As the current flagship of HP's laptop line, the new Envy Spectre XT certainly packs a lot of names into one product. This is a premium ultrabook, and our understanding is that the Spectre designation now indicates a level of product above HP's already high-end Envy line. The XT is for an especially thin product (eXtra Thin, perhaps?), and serves as a further modifier to either Envy- or Spectre-branded products.
That's a lot of code names to go through for something that's essentially a very nice second-gen ultrabook, with an up-to-date Intel Core i5 CPU, a standard 128GB solid-state drive (SSD), a large buttonless clickpad, and Beats-powered audio. Other premium features include a backlit keyboard (which should be standard for all ultrabooks by now, but sadly isn't), and full versions of Adobe Photoshop Elements 10 and Adobe Premiere Elements 10.
Making it feel a little less upscale: the pedestrian 1,366x768-pixel screen resolution and basic Intel HD 4000 graphics.
Starting at $999 (with some CPU and SSD upgrades available), the Spectre XT is reasonably priced and fits in with other higher-end ultrabooks, such as the Asus Zenbook UX31. It's less expensive than the Samsung Series 9 or Acer Aspire S5, while being just about as attractive. The biggest missed opportunity is the lack of a higher-resolution screen, which prevents the Spectre XT from feeling like a truly premium product.
|Price as reviewed||$999|
|Processor||1.7GHz Intel Core i5-3317U|
|Memory||4GB, 1,600Hz DDR3|
|Hard drive||128GB SSD|
|Graphics||Intel HD 4000|
|Operating system||Windows 7 Home Premium (64-bit)|
|Dimensions (WD)||12.4x8.8 inches|
|Screen size (diagonal)||13.3 inches|
|System weight / Weight with AC adapter||3.1/4 pounds|
The 14.5-millimeter-thick Spectre XT looks and feels a lot like other ultrabooks we've seen, including Dell's XPS 13, HP's own Folio 13, and even Apple's MacBook Air. Like those models, it has a 13.3-inch screen. Its body tapers slightly toward the front and the lid has a brushed-metal finish that ties it in with the overall look of both Envy and Pavilion laptops from HP.
If this laptop looks very familiar to you, it might be because you've seen the HP Pavilion m6 I recently reviewed. Even though that system is a modestly priced slim 15-inch midsize laptop, its design is virtually indistinguishable from the Spectre XT's.
On one hand, this re-emphasizes what was so appealing about the Pavilion m6 -- a very Envy-like design at Pavilion prices. On the other hand, it's a bit off-putting to find almost the same exact design in both HP's highest-end laptop and a midtier product. With the previous-generation glass-covered HP Envy Spectre, at least it felt like you were getting a totally different product that looked and felt like nothing else from HP or any other laptop maker.
Physically, the Spectre XT is a joy to use, which is something I don't say about most laptops. The keyboard, with flat-topped, island-style keys, is just the right size for a 13-inch laptop, and the keys themselves felt firm and quiet. This keyboard lacks the obnoxious clackiness of those found on so many smaller laptops. Thankfully backlit, the keyboard's ease of use is further helped by large Shift, Tab, and Backspace keys.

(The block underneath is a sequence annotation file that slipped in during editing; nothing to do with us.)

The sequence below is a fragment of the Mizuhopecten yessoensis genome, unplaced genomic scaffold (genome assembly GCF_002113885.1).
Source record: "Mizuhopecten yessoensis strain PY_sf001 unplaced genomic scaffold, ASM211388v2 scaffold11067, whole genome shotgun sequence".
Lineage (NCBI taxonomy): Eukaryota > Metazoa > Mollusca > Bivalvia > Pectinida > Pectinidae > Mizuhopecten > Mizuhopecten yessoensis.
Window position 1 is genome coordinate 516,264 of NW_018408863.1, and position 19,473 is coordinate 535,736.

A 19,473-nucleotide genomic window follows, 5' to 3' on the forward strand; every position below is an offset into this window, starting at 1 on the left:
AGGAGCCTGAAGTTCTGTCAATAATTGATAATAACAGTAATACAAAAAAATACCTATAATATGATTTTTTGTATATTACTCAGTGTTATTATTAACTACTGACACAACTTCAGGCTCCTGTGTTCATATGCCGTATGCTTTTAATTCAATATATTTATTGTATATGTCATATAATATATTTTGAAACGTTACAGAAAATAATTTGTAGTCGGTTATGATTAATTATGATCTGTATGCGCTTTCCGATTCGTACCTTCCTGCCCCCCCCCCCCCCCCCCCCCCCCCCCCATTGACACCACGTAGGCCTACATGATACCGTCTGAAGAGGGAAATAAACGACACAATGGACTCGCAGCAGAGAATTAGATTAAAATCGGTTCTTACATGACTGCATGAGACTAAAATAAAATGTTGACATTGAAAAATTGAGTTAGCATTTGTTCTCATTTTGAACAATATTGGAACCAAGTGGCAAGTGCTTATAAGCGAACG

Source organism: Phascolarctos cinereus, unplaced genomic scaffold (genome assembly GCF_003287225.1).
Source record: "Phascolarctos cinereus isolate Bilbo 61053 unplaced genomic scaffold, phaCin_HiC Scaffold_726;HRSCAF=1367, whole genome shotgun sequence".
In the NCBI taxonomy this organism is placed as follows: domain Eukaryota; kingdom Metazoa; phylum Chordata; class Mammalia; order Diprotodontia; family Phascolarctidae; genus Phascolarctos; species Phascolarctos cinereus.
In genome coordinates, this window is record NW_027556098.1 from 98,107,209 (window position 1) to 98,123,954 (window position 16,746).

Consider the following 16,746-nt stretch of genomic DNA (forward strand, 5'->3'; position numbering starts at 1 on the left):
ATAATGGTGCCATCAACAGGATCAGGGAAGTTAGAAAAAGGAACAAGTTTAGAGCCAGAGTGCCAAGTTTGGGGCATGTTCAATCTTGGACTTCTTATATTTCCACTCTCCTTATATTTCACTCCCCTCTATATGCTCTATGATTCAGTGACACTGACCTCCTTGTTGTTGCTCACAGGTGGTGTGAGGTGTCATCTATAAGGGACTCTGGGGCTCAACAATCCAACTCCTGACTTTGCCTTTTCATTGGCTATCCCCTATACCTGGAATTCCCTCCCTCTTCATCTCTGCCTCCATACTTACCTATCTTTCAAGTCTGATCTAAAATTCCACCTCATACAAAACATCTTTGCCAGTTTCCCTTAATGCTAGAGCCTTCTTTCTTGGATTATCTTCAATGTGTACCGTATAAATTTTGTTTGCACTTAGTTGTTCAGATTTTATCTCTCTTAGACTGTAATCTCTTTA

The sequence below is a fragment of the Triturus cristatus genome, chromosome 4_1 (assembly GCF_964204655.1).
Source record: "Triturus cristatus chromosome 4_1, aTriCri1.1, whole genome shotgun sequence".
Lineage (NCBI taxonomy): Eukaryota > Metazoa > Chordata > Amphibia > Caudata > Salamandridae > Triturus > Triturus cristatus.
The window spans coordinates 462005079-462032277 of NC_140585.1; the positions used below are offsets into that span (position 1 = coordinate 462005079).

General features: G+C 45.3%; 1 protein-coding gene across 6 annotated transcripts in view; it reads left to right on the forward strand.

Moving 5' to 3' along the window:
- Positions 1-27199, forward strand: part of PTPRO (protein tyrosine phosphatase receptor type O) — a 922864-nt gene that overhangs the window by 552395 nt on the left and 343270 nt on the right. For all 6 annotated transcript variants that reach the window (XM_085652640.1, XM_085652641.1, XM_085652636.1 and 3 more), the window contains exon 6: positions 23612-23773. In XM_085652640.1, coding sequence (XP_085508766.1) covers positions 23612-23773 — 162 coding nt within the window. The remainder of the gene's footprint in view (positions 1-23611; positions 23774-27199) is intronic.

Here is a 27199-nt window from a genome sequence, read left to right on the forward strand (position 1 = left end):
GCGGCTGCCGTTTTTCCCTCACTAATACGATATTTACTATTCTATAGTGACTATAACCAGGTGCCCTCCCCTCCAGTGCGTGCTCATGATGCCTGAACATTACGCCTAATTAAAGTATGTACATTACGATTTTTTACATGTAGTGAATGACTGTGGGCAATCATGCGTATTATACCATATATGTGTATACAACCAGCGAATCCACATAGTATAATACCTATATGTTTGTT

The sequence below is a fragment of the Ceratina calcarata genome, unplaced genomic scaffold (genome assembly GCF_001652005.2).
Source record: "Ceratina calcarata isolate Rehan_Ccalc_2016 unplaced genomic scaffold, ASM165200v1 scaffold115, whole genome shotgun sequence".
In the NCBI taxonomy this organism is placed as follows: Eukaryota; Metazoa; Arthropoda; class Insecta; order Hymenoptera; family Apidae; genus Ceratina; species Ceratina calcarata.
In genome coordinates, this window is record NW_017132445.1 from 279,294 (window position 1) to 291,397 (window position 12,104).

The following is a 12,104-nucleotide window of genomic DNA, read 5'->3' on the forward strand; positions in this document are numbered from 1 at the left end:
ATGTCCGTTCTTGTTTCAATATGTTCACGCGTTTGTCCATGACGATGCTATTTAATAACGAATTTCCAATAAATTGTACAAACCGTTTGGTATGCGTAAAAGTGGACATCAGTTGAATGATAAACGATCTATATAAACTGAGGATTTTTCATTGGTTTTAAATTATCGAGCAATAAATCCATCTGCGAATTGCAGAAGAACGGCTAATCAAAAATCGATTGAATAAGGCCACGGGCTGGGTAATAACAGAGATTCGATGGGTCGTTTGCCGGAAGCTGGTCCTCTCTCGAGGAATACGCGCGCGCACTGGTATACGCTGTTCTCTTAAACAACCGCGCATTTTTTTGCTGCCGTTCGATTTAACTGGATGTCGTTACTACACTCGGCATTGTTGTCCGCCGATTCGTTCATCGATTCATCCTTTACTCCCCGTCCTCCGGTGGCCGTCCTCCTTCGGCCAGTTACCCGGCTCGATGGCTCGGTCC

The top row of Function buttons are function-reversed, meaning hitting these keys activates the control audio, screen brightness, and other functions by default, rather than requiring an Fn+F-key combo.
The touch pad is of the buttonless clickpad variety, but it has a unique look that stands out from similar pads on Dell, Apple, and other laptop brands, with the rectangular touch surface set in the middle of a larger depression in the wrist rest. It's a look you'll find on other current Envy laptops, as well as the Pavilion m6 (although the latter has separate left and right mouse buttons). The matte surface offers enough resistance without being sticky, and two-finger scrolling was smoother than I expected, likely because the multitouch sensitivity seems to be jacked up to the top of the scale.
The 13.3-inch display is one of the few letdowns on the Spectre XT. The only option available is this 1,366x768-pixel panel. While that's a perfectly acceptable resolution for a 13-inch laptop, many systems this size that brand themselves as premium products offer 1,600x900- or even 1,920x1,080-pixel displays. Down here at lower resolutions, HD video won't display at its native resolution, and Web pages and productivity docs can feel crowded.
|HP Envy Spectre XT||Average for category [13-inch]|
|Video||HDMI||HDMI or DisplayPort|
|Audio||Four speakers, headphone jack||Stereo speakers, headphone/microphone jacks|
|Data||2 USB 3.0, SD card reader||2 USB 3.0, 1 USB 2.0, SD card reader|
|Networking||Ethernet, 802.11n Wi-Fi, Bluetooth||Ethernet, 802.11n Wi-Fi, Bluetooth, optional mobile broadband|
|Optical drive||None||DVD burner|
Ports and connections sometimes get short shrift in ultrabooks, but here you'll find an Ethernet jack and HDMI, along with standard stuff such as a USB 3.0 port. Like most HP laptops, and the entire Envy line, the Spectre XT has a Beats Audio sound system, in this case through four (tiny) speakers. It sounds decent for casual use, but headphones are highly recommended for immersive movies and games.
One nice touch is the inclusion of Adobe Photoshop Elements 10 and Adobe Premiere Elements 10 -- not the full-featured software suites, but consumer versions that should be powerful enough for most.